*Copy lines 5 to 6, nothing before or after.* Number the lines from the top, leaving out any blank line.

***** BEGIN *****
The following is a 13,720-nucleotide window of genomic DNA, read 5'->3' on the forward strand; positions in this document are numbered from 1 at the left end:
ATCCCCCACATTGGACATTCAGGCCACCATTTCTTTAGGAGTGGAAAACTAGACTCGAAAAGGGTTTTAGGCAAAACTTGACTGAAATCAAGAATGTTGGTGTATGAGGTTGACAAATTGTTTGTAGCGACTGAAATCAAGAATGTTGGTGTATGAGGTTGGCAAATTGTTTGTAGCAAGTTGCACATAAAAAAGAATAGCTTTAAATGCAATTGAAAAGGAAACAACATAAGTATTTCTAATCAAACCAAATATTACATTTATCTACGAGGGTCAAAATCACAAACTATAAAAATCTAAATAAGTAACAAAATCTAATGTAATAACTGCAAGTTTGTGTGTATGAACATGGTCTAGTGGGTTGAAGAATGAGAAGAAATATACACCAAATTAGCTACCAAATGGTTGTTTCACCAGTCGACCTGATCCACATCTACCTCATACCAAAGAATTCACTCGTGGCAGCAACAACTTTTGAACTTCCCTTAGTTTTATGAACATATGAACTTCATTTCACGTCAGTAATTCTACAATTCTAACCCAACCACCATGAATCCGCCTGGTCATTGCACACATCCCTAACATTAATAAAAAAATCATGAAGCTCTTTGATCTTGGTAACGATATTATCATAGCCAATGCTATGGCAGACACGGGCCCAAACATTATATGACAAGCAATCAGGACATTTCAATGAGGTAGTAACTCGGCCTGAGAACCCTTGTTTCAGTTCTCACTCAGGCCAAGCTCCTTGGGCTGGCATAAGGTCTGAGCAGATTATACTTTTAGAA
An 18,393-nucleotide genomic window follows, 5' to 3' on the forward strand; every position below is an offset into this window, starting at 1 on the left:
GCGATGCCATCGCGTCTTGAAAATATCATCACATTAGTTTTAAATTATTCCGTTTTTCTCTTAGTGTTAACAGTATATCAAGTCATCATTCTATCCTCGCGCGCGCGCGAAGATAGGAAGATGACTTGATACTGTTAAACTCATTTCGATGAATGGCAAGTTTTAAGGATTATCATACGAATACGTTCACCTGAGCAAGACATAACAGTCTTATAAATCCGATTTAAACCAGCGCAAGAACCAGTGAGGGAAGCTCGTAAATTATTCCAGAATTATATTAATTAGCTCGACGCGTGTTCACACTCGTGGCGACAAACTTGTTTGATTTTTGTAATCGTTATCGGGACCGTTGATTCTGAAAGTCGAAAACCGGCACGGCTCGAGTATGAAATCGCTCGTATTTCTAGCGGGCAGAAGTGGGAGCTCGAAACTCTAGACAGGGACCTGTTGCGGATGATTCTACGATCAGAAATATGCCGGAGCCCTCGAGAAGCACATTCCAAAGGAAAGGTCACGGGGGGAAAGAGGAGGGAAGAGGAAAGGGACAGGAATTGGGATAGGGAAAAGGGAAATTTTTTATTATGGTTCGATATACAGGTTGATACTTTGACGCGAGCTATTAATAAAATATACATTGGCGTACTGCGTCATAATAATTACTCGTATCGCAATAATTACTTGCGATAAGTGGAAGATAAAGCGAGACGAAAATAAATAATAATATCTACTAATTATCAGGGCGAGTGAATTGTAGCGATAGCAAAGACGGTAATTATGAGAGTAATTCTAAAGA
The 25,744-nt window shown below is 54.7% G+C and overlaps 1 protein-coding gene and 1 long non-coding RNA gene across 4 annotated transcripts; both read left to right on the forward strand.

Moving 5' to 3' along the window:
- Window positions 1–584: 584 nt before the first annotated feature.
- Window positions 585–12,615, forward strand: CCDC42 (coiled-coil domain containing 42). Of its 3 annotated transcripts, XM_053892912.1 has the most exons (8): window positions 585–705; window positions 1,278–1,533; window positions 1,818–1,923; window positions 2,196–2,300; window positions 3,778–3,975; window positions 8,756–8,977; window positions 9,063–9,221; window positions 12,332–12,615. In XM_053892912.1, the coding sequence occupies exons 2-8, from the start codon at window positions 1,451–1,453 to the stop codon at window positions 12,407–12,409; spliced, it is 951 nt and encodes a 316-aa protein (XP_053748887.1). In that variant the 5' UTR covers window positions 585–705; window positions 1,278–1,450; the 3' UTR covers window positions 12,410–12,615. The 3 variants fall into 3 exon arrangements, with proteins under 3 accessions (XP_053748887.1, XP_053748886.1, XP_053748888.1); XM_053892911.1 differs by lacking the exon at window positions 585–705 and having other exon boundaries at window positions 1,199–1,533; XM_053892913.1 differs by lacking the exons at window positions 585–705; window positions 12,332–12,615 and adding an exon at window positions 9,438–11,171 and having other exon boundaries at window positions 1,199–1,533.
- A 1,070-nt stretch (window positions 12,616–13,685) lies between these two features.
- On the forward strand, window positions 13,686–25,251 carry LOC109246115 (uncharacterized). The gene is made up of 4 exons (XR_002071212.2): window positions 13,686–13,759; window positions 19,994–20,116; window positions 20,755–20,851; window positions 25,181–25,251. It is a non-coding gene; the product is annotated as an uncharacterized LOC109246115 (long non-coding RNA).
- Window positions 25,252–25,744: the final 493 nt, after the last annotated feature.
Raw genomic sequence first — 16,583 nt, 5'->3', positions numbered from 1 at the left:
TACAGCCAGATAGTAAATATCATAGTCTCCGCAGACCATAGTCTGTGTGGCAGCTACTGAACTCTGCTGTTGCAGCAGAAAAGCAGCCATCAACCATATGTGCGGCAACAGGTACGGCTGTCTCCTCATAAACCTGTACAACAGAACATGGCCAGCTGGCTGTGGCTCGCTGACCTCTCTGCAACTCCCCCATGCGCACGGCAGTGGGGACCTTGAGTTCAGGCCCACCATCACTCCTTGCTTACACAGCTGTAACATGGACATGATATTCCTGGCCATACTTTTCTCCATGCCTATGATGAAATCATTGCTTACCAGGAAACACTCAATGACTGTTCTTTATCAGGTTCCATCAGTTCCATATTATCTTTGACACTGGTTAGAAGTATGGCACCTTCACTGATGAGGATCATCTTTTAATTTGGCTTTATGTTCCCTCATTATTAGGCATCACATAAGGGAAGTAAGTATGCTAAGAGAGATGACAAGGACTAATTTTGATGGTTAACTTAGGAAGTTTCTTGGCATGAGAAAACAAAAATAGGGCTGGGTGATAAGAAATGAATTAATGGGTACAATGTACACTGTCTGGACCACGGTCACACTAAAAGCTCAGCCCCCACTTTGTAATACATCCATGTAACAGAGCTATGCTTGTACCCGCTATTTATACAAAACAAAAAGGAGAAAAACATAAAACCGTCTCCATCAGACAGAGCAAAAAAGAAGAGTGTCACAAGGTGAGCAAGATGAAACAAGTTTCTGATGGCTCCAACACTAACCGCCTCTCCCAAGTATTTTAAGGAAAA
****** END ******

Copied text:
The 25,744-nt window shown below is 54.7% G+C and overlaps 1 protein-coding gene and 1 long non-coding RNA gene across 4 annotated transcripts; both read left to right on the forward strand.

Moving 5' to 3' along the window: